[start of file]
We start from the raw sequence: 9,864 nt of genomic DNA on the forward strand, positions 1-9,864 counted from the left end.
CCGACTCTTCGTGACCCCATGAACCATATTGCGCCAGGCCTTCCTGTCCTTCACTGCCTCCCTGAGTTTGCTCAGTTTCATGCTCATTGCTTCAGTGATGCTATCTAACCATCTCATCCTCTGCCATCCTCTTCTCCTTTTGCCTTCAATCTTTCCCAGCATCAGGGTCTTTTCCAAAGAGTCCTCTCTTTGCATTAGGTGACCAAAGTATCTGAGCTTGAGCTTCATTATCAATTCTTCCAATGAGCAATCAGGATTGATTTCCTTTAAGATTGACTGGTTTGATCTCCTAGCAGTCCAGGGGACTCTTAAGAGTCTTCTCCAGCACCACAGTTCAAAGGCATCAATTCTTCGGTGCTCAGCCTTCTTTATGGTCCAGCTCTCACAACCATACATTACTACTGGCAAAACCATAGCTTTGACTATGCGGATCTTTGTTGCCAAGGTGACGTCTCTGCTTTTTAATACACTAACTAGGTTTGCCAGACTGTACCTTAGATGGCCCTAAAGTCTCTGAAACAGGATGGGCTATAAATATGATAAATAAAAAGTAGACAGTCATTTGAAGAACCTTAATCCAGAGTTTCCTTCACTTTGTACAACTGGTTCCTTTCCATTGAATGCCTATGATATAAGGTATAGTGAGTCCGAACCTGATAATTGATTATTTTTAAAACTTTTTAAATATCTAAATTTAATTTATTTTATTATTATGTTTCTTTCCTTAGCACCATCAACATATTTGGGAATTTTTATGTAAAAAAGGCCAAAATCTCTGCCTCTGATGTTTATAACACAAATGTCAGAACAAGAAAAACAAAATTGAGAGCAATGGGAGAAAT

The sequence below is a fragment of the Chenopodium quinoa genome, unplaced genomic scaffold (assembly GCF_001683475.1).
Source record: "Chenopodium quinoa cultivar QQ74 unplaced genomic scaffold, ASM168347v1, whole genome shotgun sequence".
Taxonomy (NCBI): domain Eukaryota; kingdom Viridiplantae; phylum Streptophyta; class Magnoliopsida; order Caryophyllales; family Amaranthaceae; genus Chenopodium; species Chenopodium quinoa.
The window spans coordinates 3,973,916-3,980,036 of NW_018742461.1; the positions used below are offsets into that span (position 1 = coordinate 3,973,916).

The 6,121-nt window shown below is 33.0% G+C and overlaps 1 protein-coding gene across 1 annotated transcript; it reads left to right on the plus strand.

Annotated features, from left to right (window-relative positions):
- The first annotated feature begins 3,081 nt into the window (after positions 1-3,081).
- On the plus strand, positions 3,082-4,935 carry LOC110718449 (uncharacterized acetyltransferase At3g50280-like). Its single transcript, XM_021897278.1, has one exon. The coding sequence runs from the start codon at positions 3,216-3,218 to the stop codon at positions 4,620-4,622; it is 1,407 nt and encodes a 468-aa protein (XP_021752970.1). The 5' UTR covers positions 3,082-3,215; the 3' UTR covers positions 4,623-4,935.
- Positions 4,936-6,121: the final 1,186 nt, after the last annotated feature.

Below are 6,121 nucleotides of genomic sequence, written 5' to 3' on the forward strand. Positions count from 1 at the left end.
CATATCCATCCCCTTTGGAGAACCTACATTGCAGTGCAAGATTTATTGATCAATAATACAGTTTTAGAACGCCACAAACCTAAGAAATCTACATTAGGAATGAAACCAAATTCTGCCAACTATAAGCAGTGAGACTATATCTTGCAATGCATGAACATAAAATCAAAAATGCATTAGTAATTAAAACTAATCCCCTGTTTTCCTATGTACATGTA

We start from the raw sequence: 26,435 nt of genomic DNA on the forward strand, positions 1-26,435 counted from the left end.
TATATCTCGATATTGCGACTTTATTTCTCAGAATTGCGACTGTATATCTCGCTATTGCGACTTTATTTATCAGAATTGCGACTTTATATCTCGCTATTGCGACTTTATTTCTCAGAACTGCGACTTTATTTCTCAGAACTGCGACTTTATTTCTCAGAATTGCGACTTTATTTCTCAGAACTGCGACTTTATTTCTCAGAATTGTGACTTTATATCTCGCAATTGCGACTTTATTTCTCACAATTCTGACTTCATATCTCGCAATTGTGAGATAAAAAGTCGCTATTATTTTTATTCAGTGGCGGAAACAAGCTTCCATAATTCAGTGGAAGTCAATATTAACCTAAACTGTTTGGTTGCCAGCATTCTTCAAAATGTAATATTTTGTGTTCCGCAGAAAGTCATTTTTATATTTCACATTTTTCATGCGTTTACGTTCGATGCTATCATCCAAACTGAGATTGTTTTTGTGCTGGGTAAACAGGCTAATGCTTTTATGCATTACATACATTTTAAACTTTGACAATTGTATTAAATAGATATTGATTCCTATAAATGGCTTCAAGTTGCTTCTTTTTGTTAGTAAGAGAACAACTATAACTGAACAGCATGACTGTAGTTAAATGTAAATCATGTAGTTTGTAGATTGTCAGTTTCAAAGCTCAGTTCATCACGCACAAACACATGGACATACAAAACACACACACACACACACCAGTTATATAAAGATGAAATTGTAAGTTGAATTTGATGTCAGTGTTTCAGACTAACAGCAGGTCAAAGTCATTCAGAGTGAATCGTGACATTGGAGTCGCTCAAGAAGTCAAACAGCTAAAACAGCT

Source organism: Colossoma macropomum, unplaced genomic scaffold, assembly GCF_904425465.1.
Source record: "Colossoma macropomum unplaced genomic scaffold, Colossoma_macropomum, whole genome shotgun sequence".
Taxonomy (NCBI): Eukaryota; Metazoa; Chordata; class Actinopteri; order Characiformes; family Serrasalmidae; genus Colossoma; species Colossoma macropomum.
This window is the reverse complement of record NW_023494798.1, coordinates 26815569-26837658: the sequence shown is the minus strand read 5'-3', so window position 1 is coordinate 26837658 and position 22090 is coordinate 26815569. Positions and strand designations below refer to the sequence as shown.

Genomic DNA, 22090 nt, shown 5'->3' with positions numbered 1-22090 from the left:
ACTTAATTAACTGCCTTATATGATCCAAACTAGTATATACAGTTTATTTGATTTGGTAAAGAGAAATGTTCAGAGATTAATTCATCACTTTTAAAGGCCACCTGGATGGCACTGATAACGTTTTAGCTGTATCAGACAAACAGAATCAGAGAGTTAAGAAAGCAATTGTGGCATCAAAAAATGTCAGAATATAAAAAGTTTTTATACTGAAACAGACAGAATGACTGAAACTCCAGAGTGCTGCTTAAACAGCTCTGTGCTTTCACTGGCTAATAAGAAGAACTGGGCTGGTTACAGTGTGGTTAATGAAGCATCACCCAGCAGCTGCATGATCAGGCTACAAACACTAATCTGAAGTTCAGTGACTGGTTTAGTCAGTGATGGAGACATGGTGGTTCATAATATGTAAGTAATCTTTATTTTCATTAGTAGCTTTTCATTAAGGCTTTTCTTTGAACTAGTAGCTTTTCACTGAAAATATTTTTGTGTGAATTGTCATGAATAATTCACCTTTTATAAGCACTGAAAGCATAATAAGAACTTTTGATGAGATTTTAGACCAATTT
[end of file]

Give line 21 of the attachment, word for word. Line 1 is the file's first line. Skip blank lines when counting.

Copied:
ACTTAATTAACTGCCTTATATGATCCAAACTAGTATATACAGTTTATTTGATTTGGTAAAGAGAAATGTTCAGAGATTAATTCATCACTTTTAAAGGCCACCTGGATGGCACTGATAACGTTTTAGCTGTATCAGACAAACAGAATCAGAGAGTTAAGAAAGCAATTGTGGCATCAAAAAATGTCAGAATATAAAAAGTTTTTATACTGAAACAGACAGAATGACTGAAACTCCAGAGTGCTGCTTAAACAGCTCTGTGCTTTCACTGGCTAATAAGAAGAACTGGGCTGGTTACAGTGTGGTTAATGAAGCATCACCCAGCAGCTGCATGATCAGGCTACAAACACTAATCTGAAGTTCAGTGACTGGTTTAGTCAGTGATGGAGACATGGTGGTTCATAATATGTAAGTAATCTTTATTTTCATTAGTAGCTTTTCATTAAGGCTTTTCTTTGAACTAGTAGCTTTTCACTGAAAATATTTTTGTGTGAATTGTCATGAATAATTCACCTTTTATAAGCACTGAAAGCATAATAAGAACTTTTGATGAGATTTTAGACCAATTT